It can be tempting to plow your hard-earned cash into penny stocks. Because they trade at such low prices, even a small amount of money can buy hundreds or thousands of shares. And because they tend to be volatile, there's a chance you'll reap a quick and hefty profit.

But penny stocks are extremely risky. For every low-priced stock that rockets higher, there are many more that take investors on a roller-coaster ride to zero. Buying penny stocks is closer to gambling than investing.

If not penny stocks, then what? How about these three stocks, all of which represent portions of real businesses. Here's why you should take a look at Blue Apron (NYSE:APRN), Fitbit (NYSE:FIT), and Boston Beer (NYSE:SAM).

A Blue Apron meal kit.

A Blue Apron meal kit. Image source: Blue Apron.

This $2 stock might have bottomed

Leo Sun (Blue Apron): Blue Apron, the top meal kit maker in America, went public at $10 last June. The stock subsequently tumbled to about $2 thanks to concerns about its slowing sales, lack of profitability, and competition from Amazon (NASDAQ:AMZN), Walmart (NYSE:WMT), and other rivals.

Blue Apron's customer count fell 15% annually during the fourth quarter, compared to a 6% decline in the third quarter and 23% growth in the second quarter. Its average revenues per customer inched up 1% during the fourth quarter, but that anemic growth couldn't offset its loss of customers as its total revenues tumbled 13%.

Blue Apron remained deeply unprofitable, posting a net loss of $39 million and an adjusted EBITDA loss of $19.7 million last quarter. It laid off staff and switched CEOs, but downsizing in the face of escalating competition seems like a losing strategy.

However, Blue Apron also trades at just 0.4 times sales with a market cap of about $380 million. Therefore, it's still a lucrative buyout target for a larger retailer that wants to enter the meal kit market. 35% of its shares were being shorted as of April 10, so any positive news or buyout buzz could spark a short squeeze. I'm not saying Blue Apron is a safe long-term investment, but it probably has a better chance of doubling than most penny stocks.

Betting on a comeback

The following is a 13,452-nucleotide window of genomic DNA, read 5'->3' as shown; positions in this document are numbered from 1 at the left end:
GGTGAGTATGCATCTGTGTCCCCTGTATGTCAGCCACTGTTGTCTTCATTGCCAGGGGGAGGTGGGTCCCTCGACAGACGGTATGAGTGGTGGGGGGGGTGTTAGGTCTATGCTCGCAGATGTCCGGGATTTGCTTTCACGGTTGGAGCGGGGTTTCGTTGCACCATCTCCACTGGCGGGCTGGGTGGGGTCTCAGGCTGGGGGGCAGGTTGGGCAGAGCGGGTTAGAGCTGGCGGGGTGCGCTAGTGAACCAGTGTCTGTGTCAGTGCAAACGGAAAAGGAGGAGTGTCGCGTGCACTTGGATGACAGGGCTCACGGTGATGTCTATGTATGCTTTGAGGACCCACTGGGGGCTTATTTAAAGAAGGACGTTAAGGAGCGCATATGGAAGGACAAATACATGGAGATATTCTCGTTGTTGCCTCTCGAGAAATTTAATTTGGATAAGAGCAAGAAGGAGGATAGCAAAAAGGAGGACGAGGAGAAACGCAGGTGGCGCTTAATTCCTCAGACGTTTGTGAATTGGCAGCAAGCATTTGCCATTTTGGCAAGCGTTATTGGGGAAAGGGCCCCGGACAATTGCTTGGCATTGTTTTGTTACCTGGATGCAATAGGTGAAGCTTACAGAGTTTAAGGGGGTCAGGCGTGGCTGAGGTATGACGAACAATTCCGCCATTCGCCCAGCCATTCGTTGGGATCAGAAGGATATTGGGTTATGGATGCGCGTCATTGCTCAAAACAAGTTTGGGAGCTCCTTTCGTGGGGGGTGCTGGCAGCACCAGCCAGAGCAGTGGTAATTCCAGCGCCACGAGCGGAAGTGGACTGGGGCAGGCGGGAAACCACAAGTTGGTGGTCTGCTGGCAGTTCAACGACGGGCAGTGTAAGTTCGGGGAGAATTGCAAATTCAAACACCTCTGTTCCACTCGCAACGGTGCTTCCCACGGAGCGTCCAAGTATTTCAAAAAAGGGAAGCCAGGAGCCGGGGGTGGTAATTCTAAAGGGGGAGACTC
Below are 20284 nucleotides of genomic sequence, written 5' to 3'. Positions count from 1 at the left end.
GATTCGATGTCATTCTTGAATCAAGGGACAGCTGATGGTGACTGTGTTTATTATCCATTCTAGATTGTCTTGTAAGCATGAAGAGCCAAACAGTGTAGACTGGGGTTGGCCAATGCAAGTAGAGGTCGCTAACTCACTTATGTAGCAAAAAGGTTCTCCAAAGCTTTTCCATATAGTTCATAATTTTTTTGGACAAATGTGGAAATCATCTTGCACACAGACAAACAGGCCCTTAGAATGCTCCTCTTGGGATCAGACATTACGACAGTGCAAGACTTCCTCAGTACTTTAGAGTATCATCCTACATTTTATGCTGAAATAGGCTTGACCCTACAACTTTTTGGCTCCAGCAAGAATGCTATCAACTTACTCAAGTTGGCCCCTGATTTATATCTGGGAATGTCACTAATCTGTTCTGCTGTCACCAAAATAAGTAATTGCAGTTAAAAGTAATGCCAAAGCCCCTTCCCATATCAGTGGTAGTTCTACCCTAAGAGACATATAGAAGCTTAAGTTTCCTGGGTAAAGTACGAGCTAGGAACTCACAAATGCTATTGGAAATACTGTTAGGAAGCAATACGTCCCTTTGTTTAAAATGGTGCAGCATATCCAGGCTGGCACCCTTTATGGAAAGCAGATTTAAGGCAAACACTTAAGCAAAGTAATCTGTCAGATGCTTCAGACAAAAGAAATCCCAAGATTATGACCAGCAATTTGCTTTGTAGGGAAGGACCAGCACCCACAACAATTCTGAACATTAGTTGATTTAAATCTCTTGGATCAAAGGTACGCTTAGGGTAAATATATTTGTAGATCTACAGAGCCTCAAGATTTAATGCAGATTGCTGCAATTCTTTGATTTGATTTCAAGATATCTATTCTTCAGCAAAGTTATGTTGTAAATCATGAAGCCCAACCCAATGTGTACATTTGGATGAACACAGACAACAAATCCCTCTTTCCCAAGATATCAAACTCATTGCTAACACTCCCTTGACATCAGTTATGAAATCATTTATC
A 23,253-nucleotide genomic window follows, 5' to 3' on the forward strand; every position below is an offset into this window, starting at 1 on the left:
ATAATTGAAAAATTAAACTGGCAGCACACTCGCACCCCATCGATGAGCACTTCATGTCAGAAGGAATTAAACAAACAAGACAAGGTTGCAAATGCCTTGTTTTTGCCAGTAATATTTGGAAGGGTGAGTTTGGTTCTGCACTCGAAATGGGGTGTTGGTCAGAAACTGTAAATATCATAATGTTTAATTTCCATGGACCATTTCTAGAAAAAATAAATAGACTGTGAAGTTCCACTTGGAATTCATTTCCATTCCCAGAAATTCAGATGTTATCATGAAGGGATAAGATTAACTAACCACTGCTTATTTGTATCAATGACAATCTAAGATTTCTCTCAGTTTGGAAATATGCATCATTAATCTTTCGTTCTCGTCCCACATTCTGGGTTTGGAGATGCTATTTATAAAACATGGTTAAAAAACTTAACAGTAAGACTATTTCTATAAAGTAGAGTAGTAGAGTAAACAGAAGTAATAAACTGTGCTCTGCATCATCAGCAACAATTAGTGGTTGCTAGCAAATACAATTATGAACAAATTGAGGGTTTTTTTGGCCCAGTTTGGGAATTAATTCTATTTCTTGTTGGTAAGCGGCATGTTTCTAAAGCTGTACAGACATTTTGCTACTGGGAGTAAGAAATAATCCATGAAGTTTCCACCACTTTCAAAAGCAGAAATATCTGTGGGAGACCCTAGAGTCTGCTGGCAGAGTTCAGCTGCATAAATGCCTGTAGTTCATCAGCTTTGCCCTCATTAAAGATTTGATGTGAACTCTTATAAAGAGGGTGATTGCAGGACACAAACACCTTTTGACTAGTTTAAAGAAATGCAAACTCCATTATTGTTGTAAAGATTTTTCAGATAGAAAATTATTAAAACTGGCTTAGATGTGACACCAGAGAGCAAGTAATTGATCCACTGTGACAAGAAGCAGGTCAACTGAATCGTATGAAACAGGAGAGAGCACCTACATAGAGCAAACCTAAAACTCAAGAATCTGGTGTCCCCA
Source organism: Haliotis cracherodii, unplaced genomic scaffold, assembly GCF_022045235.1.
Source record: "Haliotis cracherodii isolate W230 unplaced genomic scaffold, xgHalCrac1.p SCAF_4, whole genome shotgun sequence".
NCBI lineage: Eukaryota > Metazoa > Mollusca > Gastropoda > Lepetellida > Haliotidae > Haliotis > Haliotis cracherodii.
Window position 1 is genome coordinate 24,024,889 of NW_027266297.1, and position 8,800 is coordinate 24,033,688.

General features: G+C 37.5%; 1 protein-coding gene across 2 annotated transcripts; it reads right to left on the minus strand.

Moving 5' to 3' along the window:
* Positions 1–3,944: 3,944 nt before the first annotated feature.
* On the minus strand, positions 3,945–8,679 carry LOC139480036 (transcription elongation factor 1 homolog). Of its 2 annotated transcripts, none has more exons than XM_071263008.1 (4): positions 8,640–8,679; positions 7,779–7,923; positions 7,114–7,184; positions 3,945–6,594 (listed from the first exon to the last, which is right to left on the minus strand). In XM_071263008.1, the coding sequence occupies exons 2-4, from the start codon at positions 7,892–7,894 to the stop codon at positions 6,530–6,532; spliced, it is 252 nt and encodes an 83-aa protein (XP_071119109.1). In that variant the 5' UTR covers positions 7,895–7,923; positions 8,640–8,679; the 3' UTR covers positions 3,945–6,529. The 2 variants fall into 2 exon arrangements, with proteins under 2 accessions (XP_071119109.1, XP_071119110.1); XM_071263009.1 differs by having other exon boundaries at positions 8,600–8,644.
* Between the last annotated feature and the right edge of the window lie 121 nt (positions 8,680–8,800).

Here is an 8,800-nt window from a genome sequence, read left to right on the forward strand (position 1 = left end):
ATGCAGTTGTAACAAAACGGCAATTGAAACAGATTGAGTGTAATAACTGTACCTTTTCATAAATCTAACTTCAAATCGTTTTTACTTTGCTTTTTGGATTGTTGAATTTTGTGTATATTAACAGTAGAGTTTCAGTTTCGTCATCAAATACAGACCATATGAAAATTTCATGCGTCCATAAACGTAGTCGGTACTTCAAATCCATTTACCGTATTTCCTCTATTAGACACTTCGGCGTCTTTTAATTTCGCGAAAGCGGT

Tim Green (Fitbit): Fitbit is in quite a pickle. The company has been struggling with weak demand for its fitness trackers, and its first attempt at a proper smartwatch fell flat. Revenue has been tumbling since the holiday quarter of 2016, and shares of the wearables company have lost nearly 90% of their value since peaking in mid-2015. To call the stock beaten-down would be an understatement.

Despite Fitbit's ongoing problems, there are a few reasons to be hopeful that a comeback could be in the cards. While the expensive Ionic smartwatch didn't sell as well as the company was hoping it would, the cheaper Versa smartwatch has all the makings of a successful product. Priced at $199, the Versa may be capable of spurring existing Fitbit fitness tracker users to upgrade, something the company has had trouble with in the past.

Fitbit is also sitting on enough cash to buy it time to figure out the best strategy. The company had $679 million of cash at the end of 2017, enough to absorb years of losses. That's important, because the company's efforts to push into the healthcare and wellness markets will take time to bear fruit. A few steps Fitbit has taken so far: It acquired Twine Health, a health coaching platform, earlier this year; and it recently announced a partnership with Google to use the internet giant's new Cloud Healthcare API to push further into the healthcare system.

If Fitbit can eventually return to growth and profitability, driven by successful smartwatch products and its healthcare initiatives, the stock has a tremendous amount of potential upside. But there's a flip side to that coin: If Fitbit can't turn things around, the stock could tumble further as the company fades into irrelevance. This is a high-risk, high-reward stock, which might be right up your alley if you were considering jumping into penny stocks.

This craft brewer is heading in the right direction

Steve Symington (Boston Beer): Boston Beer trades at above $220 per share as of this writing, so it's pretty far from being a penny stock.

But putting aside the fact that stock prices -- at least taken in isolation -- are one of the most useless metrics available to investors, there's a reason shares of the craft brewer popped nearly 8% the day after its latest quarterly report last week. According to company founder and chairman Jim Koch, Boston Beer is seeing "significant improvement" in industry trends for its Samuel Adams and Angry Orchard brands. This marks a welcome shift from increasing competition and a prolonged slowdown in the craft beer market, the combination of which has badly crimped growth from Boston Beer's two core brands since late 2015.

That's not to say Boston Beer is completely in the clear yet. Management warned that while their results last quarter were helped by encouraging consumer responses to new varieties like Sam '76 and Angry Orchard Rose, it's too early to gauge whether those varieties will be able to sustain their strength over the long run.

With its enduring brands, a less than 2% share of the U.S. beer market, and with the stock still trading more than 40% below its early 2015 high, I think Boston Beer still has plenty of room to run for investors willing to bet that its recent strength will last more than a single quarter. 

John Mackey, CEO of Whole Foods Market, an Amazon subsidiary, is a member of The Motley Fool's board of directors. Leo Sun owns shares of Amazon. Steve Symington has no position in any of the stocks mentioned. Timothy Green has no position in any of the stocks mentioned. The Motley Fool owns shares of and recommends Amazon, Boston Beer, and Fitbit. The Motley Fool has a disclosure policy.